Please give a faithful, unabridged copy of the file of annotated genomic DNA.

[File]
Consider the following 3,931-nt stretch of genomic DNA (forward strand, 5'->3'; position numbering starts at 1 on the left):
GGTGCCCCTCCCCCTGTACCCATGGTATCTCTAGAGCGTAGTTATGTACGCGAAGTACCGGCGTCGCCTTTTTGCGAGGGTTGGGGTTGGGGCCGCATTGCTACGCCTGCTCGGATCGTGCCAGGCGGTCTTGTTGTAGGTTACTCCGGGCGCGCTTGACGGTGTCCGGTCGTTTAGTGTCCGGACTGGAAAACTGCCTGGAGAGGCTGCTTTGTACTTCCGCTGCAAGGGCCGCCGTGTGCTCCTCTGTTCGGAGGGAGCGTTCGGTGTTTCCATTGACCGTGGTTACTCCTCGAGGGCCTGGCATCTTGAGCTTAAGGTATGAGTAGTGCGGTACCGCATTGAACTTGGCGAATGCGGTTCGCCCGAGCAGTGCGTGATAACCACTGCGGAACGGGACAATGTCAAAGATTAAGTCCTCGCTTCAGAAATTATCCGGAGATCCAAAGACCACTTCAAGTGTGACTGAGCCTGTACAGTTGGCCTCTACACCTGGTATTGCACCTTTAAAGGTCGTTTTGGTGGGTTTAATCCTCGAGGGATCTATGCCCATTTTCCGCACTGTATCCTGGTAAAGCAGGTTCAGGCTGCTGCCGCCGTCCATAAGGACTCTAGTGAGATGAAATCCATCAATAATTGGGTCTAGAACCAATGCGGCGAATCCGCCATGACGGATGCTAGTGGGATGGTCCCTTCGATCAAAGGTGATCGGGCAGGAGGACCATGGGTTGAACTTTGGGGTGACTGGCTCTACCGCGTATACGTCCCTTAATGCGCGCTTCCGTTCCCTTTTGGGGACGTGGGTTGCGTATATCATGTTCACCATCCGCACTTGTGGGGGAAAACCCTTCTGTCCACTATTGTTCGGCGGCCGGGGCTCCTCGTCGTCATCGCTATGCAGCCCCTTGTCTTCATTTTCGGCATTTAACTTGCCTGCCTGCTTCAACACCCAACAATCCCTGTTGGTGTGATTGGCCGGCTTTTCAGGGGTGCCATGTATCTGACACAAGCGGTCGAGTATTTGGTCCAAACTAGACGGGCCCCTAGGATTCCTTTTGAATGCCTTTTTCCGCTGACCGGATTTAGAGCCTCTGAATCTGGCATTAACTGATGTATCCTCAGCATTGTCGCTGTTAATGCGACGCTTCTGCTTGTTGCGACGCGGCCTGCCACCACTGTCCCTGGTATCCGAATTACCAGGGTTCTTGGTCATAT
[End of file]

Consider the following 3,931-nt stretch of genomic DNA (forward strand, 5'->3'; position numbering starts at 1 on the left):
GGTGCCCCTCCCCCTGTACCCATGGTATCTCTAGAGCGTAGTTATGTACGCGAAGTACCGGCGTCGCCTTTTTGCGAGGGTTGGGGTTGGGGCCGCATTGCTACGCCTGCTCGGATCGTGCCAGGCGGTCTTGTTGTAGGTTACTCCGGGCGCGCTTGACGGTGTCCGGTCGTTTAGTGTCCGGACTGGAAAACTGCCTGGAGAGGCTGCTTTGTACTTCCGCTGCAAGGGCCGCCGTGTGCTCCTCTGTTCGGAGGGAGCGTTCGGTGTTTCCATTGACCGTGGTTACTCCTCGAGGGCCTGGCATCTTGAGCTTAAGGTATGAGTAGTGCGGTACCGCATTGAACTTGGCGAATGCGGTTCGCCCGAGCAGTGCGTGATAACCACTGCGGAACGGGACAATGTCAAAGATTAAGTCCTCGCTTCAGAAATTATCCGGAGATCCAAAGACCACTTCAAGTGTGACTGAGCCTGTACAGTTGGCCTCTACACCTGGTATTGCACCTTTAAAGGTCGTTTTGGTGGGTTTAATCCTCGAGGGATCTATGCCCATTTTCCGCACTGTATCCTGGTAAAGCAGGTTCAGGCTGCTGCCGCCGTCCATAAGGACTCTAGTGAGATGAAATCCATCAATAATTGGGTCTAGAACCAATGCGGCGAATCCGCCATGACGGATGCTAGTGGGATGGTCCCTTCGATCAAAGGTGATCGGGCAGGAGGACCATGGGTTGAACTTTGGGGTGACTGGCTCTACCGCGTATACGTCCCTTAATGCGCGCTTCCGTTCCCTTTTGGGGACGTGGGTTGCGTATATCATGTTCACCATCCGCACTTGTGGGGGAAAACCCTTCTGTCCACTATTGTTCGGCGGCCGGGGCTCCTCGTCGTCATCGCTATGCAGCCCCTTGTCTTCATTTTCGGCATTTAACTTGCCTGCCTGCTTCAACACCCAACAATCCCTGTTGGTGTGATTGGCCGGCTTTTCAGGGGTGCCATGTATCTGACACAAGCGGTCGAGTATTTGGTCCAAACTAGACGGGCCCCTAGGATTCCTTTTGAATGCCTTTTTCCGCTGACCGGATTTAGAGCCTCTGAATCTGGCATTAACTGATGTATCCTCAGCATTGTCGCTGTTAATGCGACGCTTCTGCTTGTTGCGACGCGGCCTGCCACCACTGTCCCTGGTATCCGAATTACCAGGGTTCTTGGTCATAT